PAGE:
A new method for shaping the waveform generated by multi-antenna radar systems is inexpensive and practical.
By adapting the interaction between several independent radar transmissions in real time, KAUST researchers have shown that it is possible to vastly improve target identification and range using multiple input, multiple output (MIMO) radar systems.
Radar is used extensively in civilian and military aviation to identify and monitor aircraft movements and potential meteorological dangers as well as being a critical component of flight control and surveillance systems. Radar works by transmitting a radio signal from an output antenna and monitoring a receiving antenna for any detected reflections—akin to shining a spotlight into darkness to see what might be out there. Radar systems are now very sophisticated, and with advanced signal processing, it is now possible to discriminate between different types of objects from considerable distance.
MIMO radar promises a step change in performance by being able to more adaptively shape the output waveform to concentrate the power of the transmitted signal in a specific direction and by transmitting multiple types of signal adapted to better match a broader range of targets.
“MIMO radar uses several transmitting and receiving antennas at the same time, where the user can choose a different transmitted signal for each antenna,” explained lead researcher and graduate student Taha Bouchoucha. “Our work was on the transmitter side, developing a simple way of constructing the transmitted waveforms to steer the signal to a specific region in space.”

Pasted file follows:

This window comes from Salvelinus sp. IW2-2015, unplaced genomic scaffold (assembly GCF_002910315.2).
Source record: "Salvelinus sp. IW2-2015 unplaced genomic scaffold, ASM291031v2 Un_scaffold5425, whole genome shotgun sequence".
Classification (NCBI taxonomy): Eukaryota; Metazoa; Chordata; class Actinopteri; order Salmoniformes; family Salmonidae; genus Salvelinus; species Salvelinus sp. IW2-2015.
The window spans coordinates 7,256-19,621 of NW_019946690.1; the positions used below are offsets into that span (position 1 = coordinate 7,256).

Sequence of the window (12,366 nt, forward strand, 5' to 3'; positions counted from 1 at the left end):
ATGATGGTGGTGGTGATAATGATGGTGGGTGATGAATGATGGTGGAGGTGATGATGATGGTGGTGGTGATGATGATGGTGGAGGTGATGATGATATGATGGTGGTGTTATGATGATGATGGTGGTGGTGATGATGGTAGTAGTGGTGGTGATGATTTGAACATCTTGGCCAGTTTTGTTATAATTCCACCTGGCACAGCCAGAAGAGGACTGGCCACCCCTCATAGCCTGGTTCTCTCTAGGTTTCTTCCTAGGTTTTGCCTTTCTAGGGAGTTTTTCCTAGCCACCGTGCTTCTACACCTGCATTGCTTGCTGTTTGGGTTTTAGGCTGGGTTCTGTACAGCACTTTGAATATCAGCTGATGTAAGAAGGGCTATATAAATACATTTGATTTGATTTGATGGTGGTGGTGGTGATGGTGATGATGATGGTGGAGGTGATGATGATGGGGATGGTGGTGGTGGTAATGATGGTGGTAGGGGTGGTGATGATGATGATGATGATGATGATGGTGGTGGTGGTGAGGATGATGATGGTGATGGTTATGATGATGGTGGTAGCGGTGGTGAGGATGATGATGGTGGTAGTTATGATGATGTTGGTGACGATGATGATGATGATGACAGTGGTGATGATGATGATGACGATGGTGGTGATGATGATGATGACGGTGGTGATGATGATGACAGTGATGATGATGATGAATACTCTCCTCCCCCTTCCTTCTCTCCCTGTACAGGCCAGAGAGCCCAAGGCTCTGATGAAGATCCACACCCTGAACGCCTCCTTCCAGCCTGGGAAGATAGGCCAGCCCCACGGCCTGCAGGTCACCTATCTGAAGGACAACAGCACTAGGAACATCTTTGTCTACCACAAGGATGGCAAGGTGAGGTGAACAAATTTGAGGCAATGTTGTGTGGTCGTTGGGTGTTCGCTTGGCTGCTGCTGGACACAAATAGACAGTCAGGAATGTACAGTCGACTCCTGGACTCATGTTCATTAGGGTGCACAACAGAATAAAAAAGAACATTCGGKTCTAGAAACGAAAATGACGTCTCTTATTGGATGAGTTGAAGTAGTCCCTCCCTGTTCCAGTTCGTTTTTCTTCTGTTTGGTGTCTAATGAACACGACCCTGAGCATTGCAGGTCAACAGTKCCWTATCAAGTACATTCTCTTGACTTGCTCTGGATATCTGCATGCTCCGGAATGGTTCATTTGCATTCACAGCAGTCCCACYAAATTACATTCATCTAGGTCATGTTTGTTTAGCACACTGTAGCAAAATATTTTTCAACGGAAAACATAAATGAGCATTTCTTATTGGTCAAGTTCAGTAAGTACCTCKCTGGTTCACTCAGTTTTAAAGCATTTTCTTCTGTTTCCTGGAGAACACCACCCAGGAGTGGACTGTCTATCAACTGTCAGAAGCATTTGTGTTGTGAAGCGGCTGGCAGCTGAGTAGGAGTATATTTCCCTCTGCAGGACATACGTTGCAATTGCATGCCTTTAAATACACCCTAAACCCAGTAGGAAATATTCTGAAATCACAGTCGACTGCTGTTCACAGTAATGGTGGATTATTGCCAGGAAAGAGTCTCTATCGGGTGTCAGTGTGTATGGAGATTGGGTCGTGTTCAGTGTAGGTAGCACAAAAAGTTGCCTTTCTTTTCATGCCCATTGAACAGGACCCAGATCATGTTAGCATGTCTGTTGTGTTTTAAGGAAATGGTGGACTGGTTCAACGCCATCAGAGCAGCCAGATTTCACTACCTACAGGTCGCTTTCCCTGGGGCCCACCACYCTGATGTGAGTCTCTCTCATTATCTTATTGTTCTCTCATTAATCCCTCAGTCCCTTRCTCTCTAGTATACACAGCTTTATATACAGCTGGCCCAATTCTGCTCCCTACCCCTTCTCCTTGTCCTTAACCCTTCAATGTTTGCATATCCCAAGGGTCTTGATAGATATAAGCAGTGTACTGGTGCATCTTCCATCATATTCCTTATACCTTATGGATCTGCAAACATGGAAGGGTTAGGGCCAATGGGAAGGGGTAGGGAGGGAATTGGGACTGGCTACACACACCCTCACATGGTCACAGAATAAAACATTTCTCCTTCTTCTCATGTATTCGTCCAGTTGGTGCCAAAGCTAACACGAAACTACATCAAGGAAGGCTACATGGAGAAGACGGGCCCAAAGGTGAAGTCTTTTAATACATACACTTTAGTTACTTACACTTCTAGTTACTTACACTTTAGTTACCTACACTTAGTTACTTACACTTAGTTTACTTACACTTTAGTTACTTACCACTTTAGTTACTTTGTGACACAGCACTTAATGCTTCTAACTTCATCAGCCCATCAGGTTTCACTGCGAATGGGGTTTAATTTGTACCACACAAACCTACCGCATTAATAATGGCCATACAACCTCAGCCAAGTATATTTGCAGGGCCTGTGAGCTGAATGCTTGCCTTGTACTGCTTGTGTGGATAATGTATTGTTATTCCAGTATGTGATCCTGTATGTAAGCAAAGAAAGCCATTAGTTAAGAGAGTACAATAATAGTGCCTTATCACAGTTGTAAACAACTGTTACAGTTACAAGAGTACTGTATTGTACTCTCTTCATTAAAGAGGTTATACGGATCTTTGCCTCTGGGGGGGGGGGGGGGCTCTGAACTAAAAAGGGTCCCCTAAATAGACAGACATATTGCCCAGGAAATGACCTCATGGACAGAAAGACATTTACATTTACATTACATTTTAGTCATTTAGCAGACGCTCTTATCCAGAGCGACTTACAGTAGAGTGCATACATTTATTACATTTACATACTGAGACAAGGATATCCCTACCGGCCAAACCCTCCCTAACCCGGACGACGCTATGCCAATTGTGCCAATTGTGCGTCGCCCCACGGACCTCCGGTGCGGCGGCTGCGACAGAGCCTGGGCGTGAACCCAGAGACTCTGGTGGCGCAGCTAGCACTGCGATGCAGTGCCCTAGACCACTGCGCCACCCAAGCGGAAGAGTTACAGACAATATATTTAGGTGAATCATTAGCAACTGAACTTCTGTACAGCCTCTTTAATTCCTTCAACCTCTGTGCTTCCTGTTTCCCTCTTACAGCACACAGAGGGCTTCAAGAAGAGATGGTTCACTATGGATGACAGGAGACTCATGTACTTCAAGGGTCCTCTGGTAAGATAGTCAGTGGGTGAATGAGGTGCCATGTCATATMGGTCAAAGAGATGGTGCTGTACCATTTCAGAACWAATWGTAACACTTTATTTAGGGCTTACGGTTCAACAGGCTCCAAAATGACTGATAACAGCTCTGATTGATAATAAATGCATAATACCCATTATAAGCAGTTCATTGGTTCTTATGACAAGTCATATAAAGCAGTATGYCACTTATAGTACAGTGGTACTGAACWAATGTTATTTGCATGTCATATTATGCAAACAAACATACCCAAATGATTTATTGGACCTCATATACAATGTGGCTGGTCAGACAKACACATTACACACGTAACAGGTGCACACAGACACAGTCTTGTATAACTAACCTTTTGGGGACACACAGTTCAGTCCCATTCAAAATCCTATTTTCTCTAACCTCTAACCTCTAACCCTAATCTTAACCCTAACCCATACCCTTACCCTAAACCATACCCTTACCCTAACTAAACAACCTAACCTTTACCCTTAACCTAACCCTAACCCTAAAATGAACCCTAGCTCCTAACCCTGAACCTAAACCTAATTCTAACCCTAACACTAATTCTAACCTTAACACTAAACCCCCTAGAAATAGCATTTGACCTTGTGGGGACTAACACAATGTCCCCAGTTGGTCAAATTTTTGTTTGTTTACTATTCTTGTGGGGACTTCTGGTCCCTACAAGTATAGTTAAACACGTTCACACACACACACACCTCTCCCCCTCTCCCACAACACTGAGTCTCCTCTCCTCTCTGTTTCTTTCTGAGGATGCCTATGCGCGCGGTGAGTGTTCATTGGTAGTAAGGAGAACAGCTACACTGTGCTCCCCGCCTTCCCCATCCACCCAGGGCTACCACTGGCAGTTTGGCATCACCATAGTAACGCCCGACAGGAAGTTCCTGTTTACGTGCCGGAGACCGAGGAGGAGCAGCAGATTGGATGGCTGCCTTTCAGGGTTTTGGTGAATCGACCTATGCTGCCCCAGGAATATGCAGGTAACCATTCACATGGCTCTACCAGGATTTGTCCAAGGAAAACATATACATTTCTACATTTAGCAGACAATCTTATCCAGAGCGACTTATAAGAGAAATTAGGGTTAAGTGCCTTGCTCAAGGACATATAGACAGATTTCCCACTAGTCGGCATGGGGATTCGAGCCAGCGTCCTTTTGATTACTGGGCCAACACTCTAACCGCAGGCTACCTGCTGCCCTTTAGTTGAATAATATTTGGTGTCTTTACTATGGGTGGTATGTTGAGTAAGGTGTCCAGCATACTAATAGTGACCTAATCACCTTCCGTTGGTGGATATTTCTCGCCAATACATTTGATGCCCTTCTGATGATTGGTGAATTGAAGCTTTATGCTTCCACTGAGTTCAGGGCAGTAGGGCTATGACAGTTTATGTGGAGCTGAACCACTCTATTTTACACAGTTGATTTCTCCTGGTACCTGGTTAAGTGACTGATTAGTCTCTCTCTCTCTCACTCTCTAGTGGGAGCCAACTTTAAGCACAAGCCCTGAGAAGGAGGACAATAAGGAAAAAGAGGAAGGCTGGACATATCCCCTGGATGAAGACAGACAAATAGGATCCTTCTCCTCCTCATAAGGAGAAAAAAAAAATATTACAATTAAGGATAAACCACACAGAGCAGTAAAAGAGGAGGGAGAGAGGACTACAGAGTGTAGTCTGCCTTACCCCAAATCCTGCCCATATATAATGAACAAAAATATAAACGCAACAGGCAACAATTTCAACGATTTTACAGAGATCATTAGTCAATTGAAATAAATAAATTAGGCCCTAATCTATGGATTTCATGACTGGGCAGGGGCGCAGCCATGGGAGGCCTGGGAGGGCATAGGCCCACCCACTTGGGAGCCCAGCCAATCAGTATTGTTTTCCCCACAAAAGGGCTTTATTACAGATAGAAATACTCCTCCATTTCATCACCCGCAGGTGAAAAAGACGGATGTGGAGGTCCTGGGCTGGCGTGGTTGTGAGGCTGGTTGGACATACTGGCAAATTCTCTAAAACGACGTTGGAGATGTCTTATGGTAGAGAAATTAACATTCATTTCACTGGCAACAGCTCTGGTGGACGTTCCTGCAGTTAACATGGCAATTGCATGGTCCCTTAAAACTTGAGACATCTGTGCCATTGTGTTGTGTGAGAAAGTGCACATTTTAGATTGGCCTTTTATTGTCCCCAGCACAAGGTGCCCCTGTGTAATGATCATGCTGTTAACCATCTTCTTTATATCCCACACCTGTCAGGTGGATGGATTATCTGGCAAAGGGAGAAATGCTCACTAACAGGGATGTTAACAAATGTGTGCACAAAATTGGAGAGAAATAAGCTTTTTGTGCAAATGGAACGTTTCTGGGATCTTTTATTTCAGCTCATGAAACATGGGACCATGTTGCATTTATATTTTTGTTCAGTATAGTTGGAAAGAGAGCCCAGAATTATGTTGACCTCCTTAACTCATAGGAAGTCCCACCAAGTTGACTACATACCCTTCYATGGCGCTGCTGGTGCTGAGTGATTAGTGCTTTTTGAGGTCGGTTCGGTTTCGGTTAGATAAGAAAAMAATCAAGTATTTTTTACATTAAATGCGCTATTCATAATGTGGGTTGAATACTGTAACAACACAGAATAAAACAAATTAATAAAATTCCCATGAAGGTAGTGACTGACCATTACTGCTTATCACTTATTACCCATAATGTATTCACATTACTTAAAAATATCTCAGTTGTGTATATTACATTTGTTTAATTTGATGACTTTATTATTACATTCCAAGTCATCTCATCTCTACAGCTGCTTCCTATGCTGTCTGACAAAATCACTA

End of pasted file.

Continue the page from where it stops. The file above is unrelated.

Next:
There has been extensive research into MIMO radar systems, but the stumbling block has been the computational complexity of designing each individual waveform to produce the desired combined “beam pattern” after the waveforms have interacted in space. Under the supervision of Mohamed-Slim Alouini and Tareq Al-Naffouri, Bouchoucha focused on finding ways to simplify and accelerate these calculations.
“We took advantage of a mathematical framework called the two-dimensional Fourier transform combined with fast and efficient algorithms to generate the Fourier transform parameters,” said Bouchoucha. “Waveform generation using our approach is inexpensive and practical, and it gives complete flexibility and freedom to focus the transmitted signal in a specific region in space.”
The computation scheme has already been filed with the United States Patent and Trademark Office as a significant breakthrough in MIMO technology.
“Being part of this project as a master’s student was a great experience,” said Bouchoucha, who is now a doctoral researcher at the University of California Davis. “It was an exceptional research environment, with inspiring mentors and peers who helped me develop.”